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The Last Tycoon (Anglais) Relié – 29 mars 2012

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Descriptions du produit

Présentation de l'éditeur

These sumptuous new hardback editions mark the 70th anniversary of Fitzgerald's death.Their eyes 'met and tangled. For an instant they made love as no one ever dares to do after. Their glance was slower than an embrace, more urgent than a call'. A novel of the glittering decadence of Hollywood in its heyday, this was Fitzgerald's last work and he died without completing it. The novel's tragic tycoon hero is Stahr. Caught in the crossfire of his own effortless cynicism and his silent, secret vulnerability, Stahr inhabits a world dominated by business, alcohol and promiscuity. If there is a moral or social necessity to film-making in this West Coast never-never land, Stahr does not always believe in it. If there is love he does not always see it. The sharpness of Fitzgerald's prose, the steely simplicity of his style, give a cutting edge to this study of Hollywood in the thirties, from which Fitzgerald draws a painfully bitter-sweet love affair and bids his own poignant farewell to the Great American Dream.

Biographie de l'auteur

F. Scott Fizgerald was born in 1896 in St Paul, Minnesota, and went to Princeton University, which he left in 1917 to join the army. He was said to have epitomized the Jazz Age, which he himself defined as 'a generation grown up to find all Gods dead, all wars fought, all faiths in man shaken'. In 1920 he married Zelda Sayre. Their traumatic marriage and her subsequent breakdowns became the leading influence on his writing. Among his publications were five novels, This Side of Paradise, The Great Gatsby, The Beautiful and Damned, Tender is the Night and The Last Tycoon (his last and unfinished work). Fitzgerald died suddenly in 1940.

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Détails sur le produit

  • Relié: 208 pages
  • Editeur : Penguin Classics (4 novembre 2010)
  • Collection : HBK CLASSICS
  • Langue : Anglais
  • ISBN-10: 0141194081
  • ISBN-13: 978-0141194080
  • Dimensions du produit: 13,8 x 2,3 x 20,6 cm
  • Moyenne des commentaires client : 5.0 étoiles sur 5  Voir tous les commentaires (2 commentaires client)
  • Classement des meilleures ventes d'Amazon: 123.925 en Livres anglais et étrangers (Voir les 100 premiers en Livres anglais et étrangers)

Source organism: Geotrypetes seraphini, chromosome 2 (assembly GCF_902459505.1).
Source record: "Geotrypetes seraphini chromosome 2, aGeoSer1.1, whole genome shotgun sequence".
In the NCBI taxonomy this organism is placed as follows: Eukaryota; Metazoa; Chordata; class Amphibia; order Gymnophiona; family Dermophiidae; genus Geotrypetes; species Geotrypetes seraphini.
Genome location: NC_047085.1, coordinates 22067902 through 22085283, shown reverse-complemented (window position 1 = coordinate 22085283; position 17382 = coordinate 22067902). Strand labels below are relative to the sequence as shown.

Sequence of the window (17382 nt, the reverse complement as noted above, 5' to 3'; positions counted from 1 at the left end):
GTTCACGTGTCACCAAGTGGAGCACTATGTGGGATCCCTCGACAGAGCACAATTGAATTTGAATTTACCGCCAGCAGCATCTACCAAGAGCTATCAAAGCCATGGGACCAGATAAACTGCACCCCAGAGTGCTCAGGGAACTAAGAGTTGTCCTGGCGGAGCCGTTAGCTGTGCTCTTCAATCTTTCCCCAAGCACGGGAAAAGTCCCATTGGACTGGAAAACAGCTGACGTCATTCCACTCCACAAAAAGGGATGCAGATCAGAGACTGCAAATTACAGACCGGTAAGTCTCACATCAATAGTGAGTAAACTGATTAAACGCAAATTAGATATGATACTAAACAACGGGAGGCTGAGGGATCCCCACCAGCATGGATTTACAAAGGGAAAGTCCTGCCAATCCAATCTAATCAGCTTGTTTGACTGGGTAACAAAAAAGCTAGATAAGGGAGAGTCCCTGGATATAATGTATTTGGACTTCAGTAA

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Par butterfingers le 26 mai 2010
Format: Broché
Excellent chef d'oeuvre de Fitzgerald. Édition poche, le papier n'est pas terrible, en revanche les notes originales de l'auteur sont aussi présentées. Ça vaut la peine.
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Par cutler martine. le 22 juillet 2013
Format: Broché Achat vérifié
Le meilleur écrivain américain(mon avis) xxxx xxxx xxxx xxxx xxxx xxxx xxx xxxx xxxxx xx xx xx xx xx xx
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Commentaires client les plus utiles sur Amazon.com (beta)

Amazon.com: 12 commentaires
11 internautes sur 14 ont trouvé ce commentaire utile 
Gorgeous Coralie-Bickford Smith cover art! 7 mars 2011
Par Sara Burton - Publié sur Amazon.com
Format: Relié
I purchased all six of these books from the Canadian Amazon website (amazon.ca) several weeks ago because I couldn't bear to wait any longer for them to show up on the American site.

The covers are just gorgeous. The art is metallic and beautiful and the covers have a soft feel to them. The inside flap of the cover is perforated and is designed to be removed and used as a matching bookmark.

The cover art for this set of F. Scott Fitzgerald books was designed by Coralie Bickford-Smith - the genius behind the similarly beautiful Penguin cloth-bound classics series. Not only is the literature itself classic, but the books look like a classic collector's item as well! Friends compliment me on them all the time when they see them on my bookcase!
3 internautes sur 3 ont trouvé ce commentaire utile 
A masterpiece in the making 23 mai 2009
Par David Bonesteel - Publié sur Amazon.com
Format: Broché
F. Scott Fitzgerald's final novel, left uncompleted because of the author's death, tells the story of Monroe Stahr, a hotshot Hollywood producer facing his mortality and longing for a second chance at love. The Hollywood sections, which were informed by the time Fitzgerald spent as a screenwriter, are wonderful, featuring the snappy dialogue and fast pace of a screwball comedy from the 40s. The prose in the romantic parts is a bit overheated and sappy, but no doubt that would have been improved by the author had he lived. A brilliant scene near the end, in which three children encounter the wreckage of a plane crash, makes me ache to read the novel that will never be.
1 internautes sur 1 ont trouvé ce commentaire utile 
F. Scott Fitzgerald's last novel 2 mars 2014
Par Nucci - Publié sur Amazon.com